The circuit that powers the ignition system is simple and straight forward. When you insert the key in the ignition switch and turn the key to the Run position, you are sending current from the battery through a wire directly to the positive (+) side of the ignition coil. Inside the coil is a series of copper windings that loop around the coil over a hundred times before exiting out the negative (-) side of the coil. From there, a wire takes this current over to the distributor and is connected to a special on/off switch, called the points. When the points are closed, this current goes directly to ground. When current flows from the ignition switch, through the windings in the coil, then to ground, it builds a strong magnetic field inside the coil.
  The points are made up of a fixed contact point that is fastened to a plate inside the distributor, and a movable contact point mounted on the end of a spring loaded arm. The movable point rides on a 4, 6, or 8 lobe cam (depending on the number of cylinder in the engine) that is mounted on a rotating shaft inside the distributor. This distributor cam rotates in time with the engine, making one complete revolution for every two revolutions of the engine. As it rotates, the cam pushes the points open and closed. Every time the points open, the flow of current is interrupted through the coil, thereby collapsing the magnetic field and releasing a high voltage surge through the secondary coil windings. This voltage surge goes out the top of the coil and through the high-tension coil wire.
  Now, we have the voltage necessary to fire the spark plug, but we still have to get it to the correct cylinder. The coil wire goes from the coil directly to the distributor cap. Under the cap is a rotor that is mounted on top of the rotating shaft. The rotor has a metal strip on the top that is in constant contact with the center terminal of the distributor cap. It receives the high voltage surge from the coil wire and sends it to the other end of the rotor which rotates past each spark plug terminal inside the cap. As the rotor turns on the shaft, it sends the voltage to the correct spark plug wire, which in turn sends it to the spark plug. The voltage enters the spark plug at the terminal at the top and travels down the core until it reaches the tip. It then jumps across the tip of the spark plug, creating a spark suitable to ignite the fuel-air mixture inside that cylinder.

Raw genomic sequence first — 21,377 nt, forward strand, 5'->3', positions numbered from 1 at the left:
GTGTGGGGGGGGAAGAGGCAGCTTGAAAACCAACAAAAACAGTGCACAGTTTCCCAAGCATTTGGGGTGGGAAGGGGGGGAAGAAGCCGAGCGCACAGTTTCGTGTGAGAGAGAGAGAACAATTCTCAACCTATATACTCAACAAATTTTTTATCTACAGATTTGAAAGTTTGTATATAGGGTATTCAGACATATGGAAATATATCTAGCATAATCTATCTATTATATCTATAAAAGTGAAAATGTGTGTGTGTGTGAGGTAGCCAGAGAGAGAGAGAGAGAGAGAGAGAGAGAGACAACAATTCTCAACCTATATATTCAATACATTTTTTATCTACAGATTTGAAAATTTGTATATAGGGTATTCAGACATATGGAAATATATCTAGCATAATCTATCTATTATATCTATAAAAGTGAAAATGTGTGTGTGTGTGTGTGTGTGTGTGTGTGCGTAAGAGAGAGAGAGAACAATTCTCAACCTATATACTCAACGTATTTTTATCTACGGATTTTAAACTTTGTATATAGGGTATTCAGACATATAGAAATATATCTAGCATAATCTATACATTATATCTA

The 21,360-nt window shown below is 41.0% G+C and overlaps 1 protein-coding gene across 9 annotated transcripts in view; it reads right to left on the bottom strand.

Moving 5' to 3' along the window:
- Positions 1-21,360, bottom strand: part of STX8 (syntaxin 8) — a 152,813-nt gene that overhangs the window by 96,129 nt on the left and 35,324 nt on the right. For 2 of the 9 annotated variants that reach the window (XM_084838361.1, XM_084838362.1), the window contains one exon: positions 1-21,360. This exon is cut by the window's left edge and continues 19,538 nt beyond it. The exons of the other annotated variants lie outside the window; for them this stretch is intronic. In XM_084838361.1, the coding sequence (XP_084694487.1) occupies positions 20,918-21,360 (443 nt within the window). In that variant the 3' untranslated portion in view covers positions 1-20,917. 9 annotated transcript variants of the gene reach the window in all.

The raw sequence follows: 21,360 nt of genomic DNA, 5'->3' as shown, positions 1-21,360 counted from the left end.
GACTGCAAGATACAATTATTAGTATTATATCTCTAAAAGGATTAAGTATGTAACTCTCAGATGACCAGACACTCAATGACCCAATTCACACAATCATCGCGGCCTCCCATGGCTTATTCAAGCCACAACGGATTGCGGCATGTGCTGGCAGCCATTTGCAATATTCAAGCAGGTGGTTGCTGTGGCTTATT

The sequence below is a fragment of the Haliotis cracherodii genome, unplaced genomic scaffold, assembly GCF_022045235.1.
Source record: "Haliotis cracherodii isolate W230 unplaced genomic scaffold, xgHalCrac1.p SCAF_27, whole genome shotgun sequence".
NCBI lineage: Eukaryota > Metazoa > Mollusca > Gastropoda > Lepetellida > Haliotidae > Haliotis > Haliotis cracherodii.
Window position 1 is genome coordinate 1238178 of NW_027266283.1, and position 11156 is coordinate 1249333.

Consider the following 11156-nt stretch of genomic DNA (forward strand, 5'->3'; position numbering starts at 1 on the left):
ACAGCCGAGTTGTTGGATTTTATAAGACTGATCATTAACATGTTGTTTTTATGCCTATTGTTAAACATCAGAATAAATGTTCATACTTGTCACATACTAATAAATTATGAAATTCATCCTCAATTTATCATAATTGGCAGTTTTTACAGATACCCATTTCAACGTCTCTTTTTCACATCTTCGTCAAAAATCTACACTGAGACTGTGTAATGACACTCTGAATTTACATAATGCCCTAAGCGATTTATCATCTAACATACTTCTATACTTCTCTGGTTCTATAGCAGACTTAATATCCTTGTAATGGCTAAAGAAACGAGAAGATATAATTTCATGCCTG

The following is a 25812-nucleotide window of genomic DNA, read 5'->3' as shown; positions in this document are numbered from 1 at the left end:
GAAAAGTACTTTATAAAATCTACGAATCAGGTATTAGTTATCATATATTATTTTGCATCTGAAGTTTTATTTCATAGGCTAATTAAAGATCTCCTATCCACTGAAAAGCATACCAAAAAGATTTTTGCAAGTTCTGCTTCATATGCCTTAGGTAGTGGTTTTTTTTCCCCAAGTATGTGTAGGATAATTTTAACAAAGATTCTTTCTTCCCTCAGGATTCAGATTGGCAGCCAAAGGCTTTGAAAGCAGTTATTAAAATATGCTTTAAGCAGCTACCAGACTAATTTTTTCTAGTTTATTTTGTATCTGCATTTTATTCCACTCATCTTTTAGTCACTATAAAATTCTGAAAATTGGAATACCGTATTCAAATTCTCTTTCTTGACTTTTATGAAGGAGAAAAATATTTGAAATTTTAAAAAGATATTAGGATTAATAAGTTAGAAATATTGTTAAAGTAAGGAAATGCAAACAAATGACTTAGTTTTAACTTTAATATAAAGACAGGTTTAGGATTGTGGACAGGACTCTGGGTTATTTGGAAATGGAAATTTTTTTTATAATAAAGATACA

The description I just provided is the simplified version, but should be helpful to visualize the process, but we left out a few things that make up this type of ignition system. For instance, we didn’t talk about the condenser that is connected to the point, nor did we talk about the system to advance the timing. Let’s take a look at each section and explore it in more detail.
The Ignition Switch
  There are two separate circuits that go from the ignition switch to the coil. One circuit runs through a resistor in order to step down the voltage about 15% in order to protect the points from premature wear. The other circuit sends full battery voltage to the coil. The only time this circuit is used is during cranking. Since the starter draws a considerable amount of current to crank the engine, additional voltage is needed to power the coil. So when the key is turned to the spring-loaded start position, full battery voltage is used. As soon as the engine is running, the driver releases the key to the run position which directs current through the primary resistor to the coil.
  On some vehicles, the primary resistor is mounted on the firewall and is easy to replace if it fails. On other vehicles, most notably vehicles manufactured by GM, the primary resister is a special resister wire and is bundled in the wiring harness with other wires, making it more difficult to replace, but also more durable.
The Distributor
  When you remove the distributor cap from the top of the distributor, you will see the points and condenser. The condenser is a simple capacitor that can store a small amount of current. When the points begin to open the current, flowing through the points looks for an alternative path to ground. If the condenser were not there, it would try to jump across the gap of the point as they begin to open. If this were allowed to happen, the points would quickly burn up and you would hear heavy static on the car radio. To prevent this, the condenser acts like a path to ground. It really is not, but by the time the condenser is saturated, the points are too far apart for the small amount of voltage to jump across the wide point gap. Since the arcing across the opening points is eliminated, the points last longer and there is no static on the radio from point arcing.
  The points require periodic adjustments in order to keep the engine running at peek efficiency. This is because there is a rubbing block on the points that is in contact with the cam and this rubbing block wears out over time changing he point gap. There are two ways that the points can be measured to see if they need an adjustment. One way is by measuring the gap between the open points when the rubbing block is on the high point of the cam. The other way is by measuring the dwell electrically. The dwell is the amount, in degrees of cam rotation that the points stay closed.